It’s been a great privilege for a storyteller like me to work with the Chartered Institute of Public Finance (CIPFA) as a Writer in Residence. Through the Voices project I’ve been immersed in a complex, challenging world with big numbers and courageous and – sometimes – glamorous public servants who rarely get their moment in the spotlight.
I’ve had the opportunity to look beyond the usual stereotypes, dig out stories that get to the heart of the human condition and tell tales that illustrate the gritty underbelly of the economic and political issues of the day. What’s stood out has been the fantastic, talented and infinitely varied people I’ve met as I’ve done this work.
To give you a flavour of the stories and people, I’m using the writer’s staple of Jungian character archetypes – the sub-conscious patterns or roles we play in society that go beyond personality to deeper character traits. They’re recognisable in all cultures, communities and public sector organisations.
There are alchemists in CIPFA who have the ability to turn stories of scarce resources into positive developments and generate real value. They are magicians who have also changed their own approach to leadership; Sean Pearce’s story of unleashing the power of the balance sheet, Andy Burn’s provocation about turning data into gold and Hamza Yusuf’s thought piece on re-casting old narratives into a pioneering transformative story for local government are all powerful examples.
The Visionaries make visible a deeper reality – and so shape the future. These include Chris Naylor, whose use of insight is driving a new form of organisation in Barking and Dagenham. The transformation of councils as platforms for creative change is envisaged by Leigh Whitehouse, who also talks about S151 officers pushing transformation further and faster. Donna Herdsman’s piece speaks of a world where diversity is mainstreamed and public finance benefits from a much wider pool of talented thinkers.
Amongst these CIPFA members I also recognised the Warrior archetype – the practical enforcers of what is right and those fighting to protect the public purse; George Clarke was a formidable force as a forensic auditor sniffing out fraudsters. There are Wise Sages, brave members highlighting the awkward truths about what we can and cannot afford as a nation. And well-argued pieces on NHS finance from Esther Giles and Bill Shields are well worth a read.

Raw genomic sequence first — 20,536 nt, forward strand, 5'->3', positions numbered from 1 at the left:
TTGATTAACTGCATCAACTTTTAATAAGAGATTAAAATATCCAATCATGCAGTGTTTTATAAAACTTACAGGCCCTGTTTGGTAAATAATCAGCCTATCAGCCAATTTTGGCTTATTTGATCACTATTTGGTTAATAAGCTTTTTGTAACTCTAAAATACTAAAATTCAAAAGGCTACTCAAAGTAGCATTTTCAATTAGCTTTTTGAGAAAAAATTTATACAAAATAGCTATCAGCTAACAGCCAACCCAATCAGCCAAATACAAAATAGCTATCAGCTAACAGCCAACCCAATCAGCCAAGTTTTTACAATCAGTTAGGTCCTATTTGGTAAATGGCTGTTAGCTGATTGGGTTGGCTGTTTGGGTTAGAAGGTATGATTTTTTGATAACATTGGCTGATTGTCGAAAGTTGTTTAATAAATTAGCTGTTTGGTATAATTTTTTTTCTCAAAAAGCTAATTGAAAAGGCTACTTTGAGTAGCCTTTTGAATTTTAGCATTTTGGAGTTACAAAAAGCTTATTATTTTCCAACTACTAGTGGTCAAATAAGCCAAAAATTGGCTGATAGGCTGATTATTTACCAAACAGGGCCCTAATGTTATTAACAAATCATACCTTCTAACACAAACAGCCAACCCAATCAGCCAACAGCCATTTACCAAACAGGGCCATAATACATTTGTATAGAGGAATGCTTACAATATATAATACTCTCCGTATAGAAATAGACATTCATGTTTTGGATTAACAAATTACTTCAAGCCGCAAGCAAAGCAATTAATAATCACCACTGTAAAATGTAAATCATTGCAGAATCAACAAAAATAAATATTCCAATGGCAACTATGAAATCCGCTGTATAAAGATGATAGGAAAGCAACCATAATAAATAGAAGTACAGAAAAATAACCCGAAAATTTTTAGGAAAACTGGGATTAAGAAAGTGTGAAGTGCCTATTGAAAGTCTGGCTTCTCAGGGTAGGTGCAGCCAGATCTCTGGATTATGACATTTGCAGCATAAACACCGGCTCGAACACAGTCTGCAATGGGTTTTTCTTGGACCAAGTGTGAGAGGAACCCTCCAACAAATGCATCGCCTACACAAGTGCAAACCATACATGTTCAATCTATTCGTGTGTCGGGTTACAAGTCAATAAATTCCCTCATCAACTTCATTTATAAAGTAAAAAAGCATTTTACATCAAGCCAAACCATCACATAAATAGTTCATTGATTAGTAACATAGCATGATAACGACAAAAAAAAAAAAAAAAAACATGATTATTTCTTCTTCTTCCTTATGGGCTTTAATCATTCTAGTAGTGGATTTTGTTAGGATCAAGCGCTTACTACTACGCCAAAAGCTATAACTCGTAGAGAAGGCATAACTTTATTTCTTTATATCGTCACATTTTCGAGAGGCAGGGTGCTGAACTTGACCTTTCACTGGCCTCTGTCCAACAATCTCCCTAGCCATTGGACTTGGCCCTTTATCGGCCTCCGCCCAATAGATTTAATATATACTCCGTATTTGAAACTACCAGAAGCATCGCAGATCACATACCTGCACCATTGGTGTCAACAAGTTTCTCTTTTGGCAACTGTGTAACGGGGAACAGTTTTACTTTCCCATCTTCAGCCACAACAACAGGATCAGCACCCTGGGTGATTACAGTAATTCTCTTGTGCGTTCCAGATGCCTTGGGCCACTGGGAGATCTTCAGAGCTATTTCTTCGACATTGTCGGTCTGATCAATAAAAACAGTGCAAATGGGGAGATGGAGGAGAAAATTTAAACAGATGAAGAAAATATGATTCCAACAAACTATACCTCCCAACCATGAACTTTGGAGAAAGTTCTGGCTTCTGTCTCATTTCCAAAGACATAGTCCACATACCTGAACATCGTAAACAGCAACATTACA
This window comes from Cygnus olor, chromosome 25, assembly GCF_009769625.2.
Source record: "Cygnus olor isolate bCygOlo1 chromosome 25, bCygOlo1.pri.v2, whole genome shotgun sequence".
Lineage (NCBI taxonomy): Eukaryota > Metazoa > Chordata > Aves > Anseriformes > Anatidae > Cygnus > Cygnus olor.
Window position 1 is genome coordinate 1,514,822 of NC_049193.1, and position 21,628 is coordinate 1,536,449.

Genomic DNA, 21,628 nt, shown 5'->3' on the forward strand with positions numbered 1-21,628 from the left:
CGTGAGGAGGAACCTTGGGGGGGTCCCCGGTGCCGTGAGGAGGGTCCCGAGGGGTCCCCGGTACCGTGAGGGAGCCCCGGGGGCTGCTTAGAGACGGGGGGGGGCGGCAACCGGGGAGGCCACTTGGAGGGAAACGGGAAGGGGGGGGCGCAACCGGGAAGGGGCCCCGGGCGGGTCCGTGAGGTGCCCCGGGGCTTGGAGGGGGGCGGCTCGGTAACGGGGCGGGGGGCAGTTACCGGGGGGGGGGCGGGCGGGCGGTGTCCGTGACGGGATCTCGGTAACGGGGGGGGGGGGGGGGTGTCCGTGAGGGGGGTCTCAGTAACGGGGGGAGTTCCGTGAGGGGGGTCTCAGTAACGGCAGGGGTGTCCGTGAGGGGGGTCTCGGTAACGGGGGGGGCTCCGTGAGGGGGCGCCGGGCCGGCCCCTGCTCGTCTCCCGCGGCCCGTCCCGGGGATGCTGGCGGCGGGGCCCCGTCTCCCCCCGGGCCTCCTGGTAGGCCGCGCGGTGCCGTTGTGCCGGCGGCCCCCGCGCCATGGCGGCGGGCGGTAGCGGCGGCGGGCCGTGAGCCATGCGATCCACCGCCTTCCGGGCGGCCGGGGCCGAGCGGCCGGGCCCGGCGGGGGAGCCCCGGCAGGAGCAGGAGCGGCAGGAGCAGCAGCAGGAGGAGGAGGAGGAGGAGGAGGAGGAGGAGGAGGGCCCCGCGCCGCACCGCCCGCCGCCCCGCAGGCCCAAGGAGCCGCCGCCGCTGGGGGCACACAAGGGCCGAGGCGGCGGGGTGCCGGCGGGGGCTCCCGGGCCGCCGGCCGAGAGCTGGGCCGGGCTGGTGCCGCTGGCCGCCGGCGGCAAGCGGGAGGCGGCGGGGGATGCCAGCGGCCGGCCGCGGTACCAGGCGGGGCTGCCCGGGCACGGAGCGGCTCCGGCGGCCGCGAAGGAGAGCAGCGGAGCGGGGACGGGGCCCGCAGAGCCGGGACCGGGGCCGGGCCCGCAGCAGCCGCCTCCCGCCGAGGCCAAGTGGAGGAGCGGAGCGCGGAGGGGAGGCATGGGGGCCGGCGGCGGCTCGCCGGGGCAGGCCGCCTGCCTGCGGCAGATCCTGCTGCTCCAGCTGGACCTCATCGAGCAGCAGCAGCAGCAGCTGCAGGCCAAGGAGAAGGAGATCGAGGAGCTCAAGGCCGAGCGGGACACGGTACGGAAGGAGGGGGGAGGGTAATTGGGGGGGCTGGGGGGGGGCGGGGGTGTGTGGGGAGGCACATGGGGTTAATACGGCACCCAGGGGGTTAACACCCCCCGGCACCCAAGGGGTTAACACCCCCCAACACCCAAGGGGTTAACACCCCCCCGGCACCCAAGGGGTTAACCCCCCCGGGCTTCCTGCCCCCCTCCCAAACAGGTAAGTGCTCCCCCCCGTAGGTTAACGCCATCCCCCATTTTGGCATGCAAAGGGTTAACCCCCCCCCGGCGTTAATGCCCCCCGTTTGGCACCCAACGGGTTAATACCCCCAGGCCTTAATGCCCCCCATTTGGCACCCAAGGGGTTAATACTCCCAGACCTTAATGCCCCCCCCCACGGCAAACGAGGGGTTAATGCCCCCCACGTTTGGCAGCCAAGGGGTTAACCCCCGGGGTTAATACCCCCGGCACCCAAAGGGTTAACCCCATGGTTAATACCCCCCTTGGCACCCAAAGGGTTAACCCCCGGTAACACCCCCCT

The Everyman character trait came through in Pam Dyson’s human story about pedestals, perfection and performance; none of us are perfect but we get out there and keep on making things work. I also loved the Advocates, in particular a couple of stories revealing CIPFA members as powerful champions of their place; Carole Mills in Milton Keynes and Mark Taylor in Wolverhampton. And busting another stereotype, Chris West is the Jester, demonstrating the importance of warm humour and sharp edges.
The Voices project was designed to increase influence, provoke debate and inform decision-making. The work has resulted in more than thirty articles, stories, blogs and flash fiction collaborations and over a hundred members attending creative thinking and writing workshops at CIPFA conferences – smashing another stereotypical view of dull, uncreative accountants.
These stories show great leadership, potential and opportunities everywhere to make change – and I think the characteristics that come to life in these stories could form an alternative person specification for future leaders.
And of course, the stories and people have influenced me too. Although we are more used to seeing city bankers in novels and films these days, (there’s even a recent successful Ben Affleck film called “The Accountant”) my new novel is probably the only thriller with a public finance chief as one of the main protagonists (more on that shortly!)
Finally a big thank you to all those who’ve contributed to the project and shared their stories, to Drew Cullen for the opportunity and to Saskia Black for all the help at the publishing end. It’s been an inspiring and enriching experience.
To read some of the pieces mentioned see:
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